• Images – none in the donate section 0/10
  • Copy – too dry could use more emotion 2/10

Donation Form

  • Number of fields to fill – 24 (0/10)
  • Number of steps in donation process – 2 (5/10)
  • Email opt-in – none – (0/10)
  • Clean design – yes but a bit broken (5/10)

After Donation

  • Email automation – thank you email says how my money helps but no attempt to draw me in for more and no branding used. (7/10)

Meals on Wheels America  

(64 points)

Landing Page

  • 2 clicks to donate on the homepage and an option on a sticky menu 8/10
  • Site is well optimised for mobile until the donation form which isn’t optimised 6/10
  • Donate form – a small site but does what it says on the tin 9/10
  • Images –  pretty good but a few and far between. Good use of video 7/10
  • Copy – really good use of human language, punchy, clear and optimised for the web 8/10

Donation Form

  • Number of fields to fill – 21 – 6/10
  • Number of steps in donation process – 3 – 8/10
  • Email opt in – no sir 0/10
  • Clean design – totally white page from neither distracts nor adds to the upsell potential. Shame it’s not optimised 5/10

After donation

  • Email automation – a decent thank you with details of how my money helps. No sign up for further comms though 7/10

LauraLynn Children’s Hospice

(79 points, winner)

Landing Page

  • 1 click to donate on the homepage with a sticky donate button 10/10
  • Site is generally well optimised for mobile with only a bit of text overlapping a picture. But the search bar is in the footer which seems odd 9/10
  • Donate form- there are no distractions, which is good 9/10
  • Images –  very few of children and families only banner images of the hospice. Good clear icons guide navigation.  6/10
  • Copy – Good generally short and clear with a mix of tones from factual to friendly really 7/10

Donation Form

  • Number of fields to fill – 19 – 7/10
  • Number of steps in donation process – 3 – 8/10
  • Email opt-in – Yes that mentions roughly what you’ll hear about 8/10
  • Clean design – yes and nice brand identity reinforce the warm and fuzzies 8/10

After donation

  • Email automation – quite good use of my name in the body text, but there’s no onward email sign up offered 7/10

Animal Welfare League Australia

(59 points)

Landing Page

  • 2 clicks to donate on the homepage but it’s very hard to find with no sticky donate button 6/10
  • Site is optimised for mobile but navigation is confusing: some links unexpectedly open in a new window and the burger menu’s nesting doesn’t immediately let you see how to move back up the site 6/10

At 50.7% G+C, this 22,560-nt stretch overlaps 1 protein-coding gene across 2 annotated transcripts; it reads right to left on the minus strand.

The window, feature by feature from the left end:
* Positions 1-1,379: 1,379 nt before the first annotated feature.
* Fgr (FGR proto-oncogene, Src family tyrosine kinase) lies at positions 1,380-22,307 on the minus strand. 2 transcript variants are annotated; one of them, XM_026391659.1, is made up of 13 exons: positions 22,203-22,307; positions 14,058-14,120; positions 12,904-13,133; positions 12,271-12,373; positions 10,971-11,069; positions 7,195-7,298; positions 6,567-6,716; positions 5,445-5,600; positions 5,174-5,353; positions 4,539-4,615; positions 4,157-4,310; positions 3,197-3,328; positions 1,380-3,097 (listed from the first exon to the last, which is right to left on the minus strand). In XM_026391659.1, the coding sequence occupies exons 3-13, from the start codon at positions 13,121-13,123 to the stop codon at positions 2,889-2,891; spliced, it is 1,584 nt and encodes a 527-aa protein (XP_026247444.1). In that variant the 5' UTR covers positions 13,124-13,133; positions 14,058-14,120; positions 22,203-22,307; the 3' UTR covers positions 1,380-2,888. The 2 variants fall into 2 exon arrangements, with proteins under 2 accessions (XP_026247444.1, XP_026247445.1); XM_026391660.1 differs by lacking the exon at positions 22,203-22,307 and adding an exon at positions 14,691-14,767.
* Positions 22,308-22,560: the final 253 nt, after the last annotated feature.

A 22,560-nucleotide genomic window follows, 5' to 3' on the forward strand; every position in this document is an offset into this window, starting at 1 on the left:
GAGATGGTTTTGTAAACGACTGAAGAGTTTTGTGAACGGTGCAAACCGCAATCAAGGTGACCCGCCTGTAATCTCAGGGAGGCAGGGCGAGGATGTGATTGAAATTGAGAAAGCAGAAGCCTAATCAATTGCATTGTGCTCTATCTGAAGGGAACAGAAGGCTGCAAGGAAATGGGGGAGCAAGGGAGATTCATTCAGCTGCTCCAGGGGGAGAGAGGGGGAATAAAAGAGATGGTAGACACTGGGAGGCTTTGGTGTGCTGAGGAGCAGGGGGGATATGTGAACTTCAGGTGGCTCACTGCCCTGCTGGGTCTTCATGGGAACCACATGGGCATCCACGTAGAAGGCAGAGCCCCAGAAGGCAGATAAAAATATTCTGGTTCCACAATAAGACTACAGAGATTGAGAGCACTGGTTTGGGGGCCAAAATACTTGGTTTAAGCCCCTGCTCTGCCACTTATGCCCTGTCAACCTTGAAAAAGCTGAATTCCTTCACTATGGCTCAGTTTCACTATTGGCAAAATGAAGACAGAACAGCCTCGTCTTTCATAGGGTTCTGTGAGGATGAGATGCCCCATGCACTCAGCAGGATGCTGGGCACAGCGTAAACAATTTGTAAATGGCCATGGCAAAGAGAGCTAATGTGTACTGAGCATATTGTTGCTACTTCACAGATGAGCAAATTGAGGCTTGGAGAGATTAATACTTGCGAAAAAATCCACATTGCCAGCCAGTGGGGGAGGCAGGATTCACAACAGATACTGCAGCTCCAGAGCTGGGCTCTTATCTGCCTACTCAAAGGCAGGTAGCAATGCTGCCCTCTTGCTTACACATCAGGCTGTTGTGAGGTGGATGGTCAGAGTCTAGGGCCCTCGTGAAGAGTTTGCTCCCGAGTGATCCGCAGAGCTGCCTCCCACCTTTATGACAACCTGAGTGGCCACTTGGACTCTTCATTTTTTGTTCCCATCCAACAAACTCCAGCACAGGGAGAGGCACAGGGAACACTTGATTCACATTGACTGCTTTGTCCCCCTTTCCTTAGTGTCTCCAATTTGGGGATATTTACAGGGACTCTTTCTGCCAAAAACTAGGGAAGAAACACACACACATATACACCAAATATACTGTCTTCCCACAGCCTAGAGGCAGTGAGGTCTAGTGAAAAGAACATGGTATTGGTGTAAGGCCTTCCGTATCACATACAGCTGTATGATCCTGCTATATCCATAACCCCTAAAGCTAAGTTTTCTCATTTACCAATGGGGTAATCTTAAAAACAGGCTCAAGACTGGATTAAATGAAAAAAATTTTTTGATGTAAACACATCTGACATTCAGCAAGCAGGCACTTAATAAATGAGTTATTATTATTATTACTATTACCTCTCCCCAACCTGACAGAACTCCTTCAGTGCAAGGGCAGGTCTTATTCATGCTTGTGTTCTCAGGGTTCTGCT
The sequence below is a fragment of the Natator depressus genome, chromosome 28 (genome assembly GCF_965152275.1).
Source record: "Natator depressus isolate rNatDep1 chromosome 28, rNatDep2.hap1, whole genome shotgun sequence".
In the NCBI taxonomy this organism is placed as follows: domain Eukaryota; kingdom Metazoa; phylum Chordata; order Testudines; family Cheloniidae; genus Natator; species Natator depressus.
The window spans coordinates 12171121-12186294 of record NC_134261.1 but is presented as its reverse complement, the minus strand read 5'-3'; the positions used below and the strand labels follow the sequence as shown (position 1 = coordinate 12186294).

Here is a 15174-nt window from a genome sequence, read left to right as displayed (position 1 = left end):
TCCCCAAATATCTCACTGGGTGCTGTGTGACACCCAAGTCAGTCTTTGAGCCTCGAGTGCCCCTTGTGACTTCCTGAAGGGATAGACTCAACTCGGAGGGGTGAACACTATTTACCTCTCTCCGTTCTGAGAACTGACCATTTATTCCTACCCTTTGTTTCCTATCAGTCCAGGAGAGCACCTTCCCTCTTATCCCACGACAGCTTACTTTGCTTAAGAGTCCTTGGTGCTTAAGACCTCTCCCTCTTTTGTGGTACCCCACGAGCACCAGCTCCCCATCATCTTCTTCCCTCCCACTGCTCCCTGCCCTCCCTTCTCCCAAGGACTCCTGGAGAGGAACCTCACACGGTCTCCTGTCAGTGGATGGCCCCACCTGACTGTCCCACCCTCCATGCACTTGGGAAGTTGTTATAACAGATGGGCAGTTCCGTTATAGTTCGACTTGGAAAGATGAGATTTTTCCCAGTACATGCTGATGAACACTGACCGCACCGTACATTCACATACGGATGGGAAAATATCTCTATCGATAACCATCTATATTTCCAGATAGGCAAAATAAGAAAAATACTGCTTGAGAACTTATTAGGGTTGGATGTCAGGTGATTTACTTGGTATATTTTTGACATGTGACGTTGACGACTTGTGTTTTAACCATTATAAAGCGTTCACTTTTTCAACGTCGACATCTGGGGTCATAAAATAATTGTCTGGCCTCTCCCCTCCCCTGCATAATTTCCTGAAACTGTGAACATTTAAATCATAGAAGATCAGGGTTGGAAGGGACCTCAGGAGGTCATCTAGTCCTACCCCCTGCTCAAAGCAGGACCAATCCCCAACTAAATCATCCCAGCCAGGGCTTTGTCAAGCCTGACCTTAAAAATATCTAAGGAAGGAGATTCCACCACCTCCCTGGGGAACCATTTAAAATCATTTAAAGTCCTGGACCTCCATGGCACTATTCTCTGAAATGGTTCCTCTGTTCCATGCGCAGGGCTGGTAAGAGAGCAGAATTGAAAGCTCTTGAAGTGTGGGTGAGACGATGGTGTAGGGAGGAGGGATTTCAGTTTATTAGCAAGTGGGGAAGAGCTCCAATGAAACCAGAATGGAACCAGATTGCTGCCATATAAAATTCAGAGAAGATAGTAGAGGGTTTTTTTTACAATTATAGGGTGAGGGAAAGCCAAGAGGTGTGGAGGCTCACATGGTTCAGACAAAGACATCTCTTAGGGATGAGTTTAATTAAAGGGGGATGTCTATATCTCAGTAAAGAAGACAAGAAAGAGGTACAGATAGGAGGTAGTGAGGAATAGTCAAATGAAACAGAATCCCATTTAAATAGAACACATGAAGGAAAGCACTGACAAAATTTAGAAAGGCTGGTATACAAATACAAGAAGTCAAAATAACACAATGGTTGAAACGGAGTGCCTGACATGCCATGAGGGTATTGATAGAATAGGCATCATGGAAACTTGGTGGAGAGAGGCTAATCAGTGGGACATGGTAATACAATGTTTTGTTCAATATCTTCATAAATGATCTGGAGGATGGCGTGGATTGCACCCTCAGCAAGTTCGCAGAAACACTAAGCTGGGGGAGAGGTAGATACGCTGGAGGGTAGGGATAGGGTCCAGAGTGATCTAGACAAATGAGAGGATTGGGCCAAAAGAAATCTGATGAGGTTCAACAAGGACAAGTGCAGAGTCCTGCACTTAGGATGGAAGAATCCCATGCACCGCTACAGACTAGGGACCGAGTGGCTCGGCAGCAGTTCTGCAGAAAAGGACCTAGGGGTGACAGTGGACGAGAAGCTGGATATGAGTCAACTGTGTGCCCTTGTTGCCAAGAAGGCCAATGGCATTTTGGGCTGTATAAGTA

• Donate form – there are very few distractions on the route to donate with the exception of the navigation confusion 7/10
  • Images –  a mix of cheesy stock images and more natural. No discernible brand strategy for imagery 4/10
  • Copy – Not too wordy but equally there’s no real passion or emotion. Very little use of the word “donate”, “give now” or “support our work” is used 5/10

Donation Form

  • Number of fields to fill – 11 – 9/10
  • Number of steps in donation process – 2 – 8/10
  • Email opt-in – Nope 0/10
  • Clean design – yes but somehow a bit basic 7/10

After donation

  • Email automation – the email didn’t render well on mobile but gives a decent idea of how the money will be used. No onward sign up though. 6/10

Conclusion

The Emerald Isle comes up gold! Kudos to LauraLynn Children’s Hospice for having a lovely looking mobile optimised site with a lean donation form and a nice personal email (although they could add a conversion mechanism).

Perhaps all the rain in Ireland means more time inside to design and test top-notch donation journeys, whilst the Canadians are all enjoying the great outdoors or something? I guess I’ll just have to pack my bags and find out…

Share this Post

Group 132

Get inspiration in your inbox!

Don’t miss out on digital fundraising tips, tools and trends.

Related Posts

Verity has/I've worked on digital marketing, development and usability projects in the public and charity sectors for too many years to count.